Earlier this year when President Obama was searching for late Justice Antonin Scalia's replacement on the Supreme Court, Attorney General Loretta Lynch was reportedly on his short list of potential nominees. During the process, in which it quickly became clear whoever was nominated would not get a vote in the Senate before the election, Lynch withdrew her name from selection.
Attorney General Loretta Lynch has asked not to be nominated to the Supreme Court, a Department of Justice spokeswoman said Tuesday.
"The Attorney General determined that the limitations inherent in the nomination process would curtail her effectiveness in her current role," DOJ spokeswoman Melanie Newman said in a statement.
But now with the election just 39 days away, the rumor mill is swirling with chatter Democrat Hillary Clinton is planning to consider Lynch for the Supreme Court should she win the White House.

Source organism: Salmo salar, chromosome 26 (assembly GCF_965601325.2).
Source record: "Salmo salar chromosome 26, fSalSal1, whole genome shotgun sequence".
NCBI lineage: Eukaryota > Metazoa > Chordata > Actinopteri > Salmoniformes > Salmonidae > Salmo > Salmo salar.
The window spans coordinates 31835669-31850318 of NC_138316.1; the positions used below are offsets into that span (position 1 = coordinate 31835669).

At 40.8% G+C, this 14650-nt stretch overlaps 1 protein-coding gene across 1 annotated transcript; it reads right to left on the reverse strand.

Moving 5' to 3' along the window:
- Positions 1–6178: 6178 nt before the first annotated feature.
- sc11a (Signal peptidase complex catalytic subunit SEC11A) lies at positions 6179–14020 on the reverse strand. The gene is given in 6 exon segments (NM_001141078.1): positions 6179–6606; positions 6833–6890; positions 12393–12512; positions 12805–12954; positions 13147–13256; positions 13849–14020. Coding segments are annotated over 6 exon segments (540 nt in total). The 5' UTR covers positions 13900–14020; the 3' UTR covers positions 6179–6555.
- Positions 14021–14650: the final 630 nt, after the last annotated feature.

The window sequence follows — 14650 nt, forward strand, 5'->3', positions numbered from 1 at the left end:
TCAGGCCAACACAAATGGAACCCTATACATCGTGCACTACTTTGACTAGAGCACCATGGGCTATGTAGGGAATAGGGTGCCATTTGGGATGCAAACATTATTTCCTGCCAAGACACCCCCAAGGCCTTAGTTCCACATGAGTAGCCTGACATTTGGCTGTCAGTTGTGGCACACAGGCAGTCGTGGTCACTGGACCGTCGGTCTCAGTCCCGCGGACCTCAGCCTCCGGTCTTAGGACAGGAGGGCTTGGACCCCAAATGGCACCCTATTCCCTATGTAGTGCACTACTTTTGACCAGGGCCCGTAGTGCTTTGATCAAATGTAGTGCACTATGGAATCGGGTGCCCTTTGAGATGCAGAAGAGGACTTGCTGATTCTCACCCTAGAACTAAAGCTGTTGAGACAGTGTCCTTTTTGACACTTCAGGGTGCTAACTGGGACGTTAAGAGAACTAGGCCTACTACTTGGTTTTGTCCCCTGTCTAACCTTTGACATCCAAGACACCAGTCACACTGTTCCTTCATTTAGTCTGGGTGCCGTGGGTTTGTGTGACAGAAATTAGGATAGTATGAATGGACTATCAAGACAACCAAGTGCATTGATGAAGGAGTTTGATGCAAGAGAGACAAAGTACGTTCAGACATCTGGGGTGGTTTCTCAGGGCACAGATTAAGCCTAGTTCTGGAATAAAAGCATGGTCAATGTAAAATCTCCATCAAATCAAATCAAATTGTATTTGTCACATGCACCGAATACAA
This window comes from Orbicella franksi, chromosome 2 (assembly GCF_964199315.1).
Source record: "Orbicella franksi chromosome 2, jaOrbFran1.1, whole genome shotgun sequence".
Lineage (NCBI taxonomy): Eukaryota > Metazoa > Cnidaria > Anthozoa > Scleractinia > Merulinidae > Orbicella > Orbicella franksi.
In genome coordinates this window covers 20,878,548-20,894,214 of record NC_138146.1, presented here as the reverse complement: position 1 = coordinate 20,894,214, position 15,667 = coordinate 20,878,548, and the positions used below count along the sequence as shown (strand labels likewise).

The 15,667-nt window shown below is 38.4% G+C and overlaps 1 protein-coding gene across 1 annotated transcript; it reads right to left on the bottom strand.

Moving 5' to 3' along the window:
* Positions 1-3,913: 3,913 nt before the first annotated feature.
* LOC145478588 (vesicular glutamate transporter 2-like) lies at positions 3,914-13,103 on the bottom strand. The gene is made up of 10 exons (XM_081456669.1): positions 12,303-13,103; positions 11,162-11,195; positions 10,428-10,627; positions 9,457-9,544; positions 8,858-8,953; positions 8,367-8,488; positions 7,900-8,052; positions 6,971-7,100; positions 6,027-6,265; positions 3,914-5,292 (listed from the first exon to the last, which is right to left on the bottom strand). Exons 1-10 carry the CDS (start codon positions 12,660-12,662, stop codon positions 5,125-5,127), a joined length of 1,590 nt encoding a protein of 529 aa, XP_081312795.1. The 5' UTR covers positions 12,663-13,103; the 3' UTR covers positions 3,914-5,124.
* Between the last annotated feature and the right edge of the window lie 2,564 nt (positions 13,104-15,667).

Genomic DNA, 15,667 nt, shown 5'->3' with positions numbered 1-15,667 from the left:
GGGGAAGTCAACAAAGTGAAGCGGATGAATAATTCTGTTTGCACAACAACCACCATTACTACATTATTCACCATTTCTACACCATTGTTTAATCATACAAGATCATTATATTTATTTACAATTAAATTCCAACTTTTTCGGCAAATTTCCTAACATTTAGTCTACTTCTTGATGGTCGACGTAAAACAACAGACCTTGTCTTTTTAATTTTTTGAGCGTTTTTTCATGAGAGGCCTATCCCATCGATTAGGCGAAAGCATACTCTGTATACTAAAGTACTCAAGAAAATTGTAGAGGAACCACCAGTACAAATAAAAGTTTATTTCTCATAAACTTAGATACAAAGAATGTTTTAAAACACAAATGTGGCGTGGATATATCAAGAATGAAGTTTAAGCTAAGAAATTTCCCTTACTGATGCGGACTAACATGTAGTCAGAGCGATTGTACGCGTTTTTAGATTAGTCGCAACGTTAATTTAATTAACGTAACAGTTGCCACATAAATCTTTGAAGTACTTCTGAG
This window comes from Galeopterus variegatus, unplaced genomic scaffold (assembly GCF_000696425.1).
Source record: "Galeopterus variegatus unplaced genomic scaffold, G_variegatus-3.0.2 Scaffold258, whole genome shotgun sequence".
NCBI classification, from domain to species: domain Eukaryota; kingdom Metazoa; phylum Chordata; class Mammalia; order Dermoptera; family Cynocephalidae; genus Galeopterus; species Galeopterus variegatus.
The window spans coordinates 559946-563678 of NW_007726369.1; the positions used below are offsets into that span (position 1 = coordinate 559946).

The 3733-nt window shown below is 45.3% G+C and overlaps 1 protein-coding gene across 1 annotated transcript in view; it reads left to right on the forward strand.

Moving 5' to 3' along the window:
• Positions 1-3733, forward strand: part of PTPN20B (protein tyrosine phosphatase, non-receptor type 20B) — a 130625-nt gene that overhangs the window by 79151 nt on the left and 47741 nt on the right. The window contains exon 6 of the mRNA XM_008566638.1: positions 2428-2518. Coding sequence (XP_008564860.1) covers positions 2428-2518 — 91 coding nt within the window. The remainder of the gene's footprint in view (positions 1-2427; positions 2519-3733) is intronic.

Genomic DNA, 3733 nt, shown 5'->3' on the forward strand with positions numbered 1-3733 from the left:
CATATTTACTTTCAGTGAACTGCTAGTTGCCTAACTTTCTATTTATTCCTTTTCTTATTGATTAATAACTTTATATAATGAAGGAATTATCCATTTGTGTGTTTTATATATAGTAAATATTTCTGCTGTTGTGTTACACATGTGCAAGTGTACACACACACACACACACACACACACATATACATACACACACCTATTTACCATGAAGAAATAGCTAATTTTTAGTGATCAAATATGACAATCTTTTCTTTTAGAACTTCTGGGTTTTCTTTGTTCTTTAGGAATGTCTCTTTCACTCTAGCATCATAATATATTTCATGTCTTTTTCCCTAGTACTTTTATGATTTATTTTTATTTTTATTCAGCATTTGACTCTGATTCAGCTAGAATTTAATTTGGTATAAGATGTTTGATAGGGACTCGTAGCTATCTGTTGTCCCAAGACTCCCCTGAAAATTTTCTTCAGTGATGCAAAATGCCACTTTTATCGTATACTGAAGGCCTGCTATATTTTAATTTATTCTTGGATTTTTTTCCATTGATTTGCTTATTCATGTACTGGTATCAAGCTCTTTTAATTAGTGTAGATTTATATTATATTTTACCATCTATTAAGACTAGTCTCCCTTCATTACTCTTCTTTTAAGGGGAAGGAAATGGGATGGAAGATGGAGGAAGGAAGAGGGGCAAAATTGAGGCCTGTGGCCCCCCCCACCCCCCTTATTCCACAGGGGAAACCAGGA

There’s been some speculation that Loretta Lynch, the attorney general of the Department of Justice, could be on Mrs. Clinton’s short-list. Mrs. Clinton already floated the idea to The New York Times in July, that she would like Ms. Lynch to stay on and serve in her administration.
If Clinton were to nominate Lynch to the Supreme Court, it would only bolster accusations of corruption and would put the private, secret meeting between Lynch and Bill Clinton on her private plane just days before the FBI announced a non-indictment over Hillary's email server in July, into a whole new perspective.
Supreme Court aside, if Clinton wins she is reportedly planning to keep Lynch as Attorney General.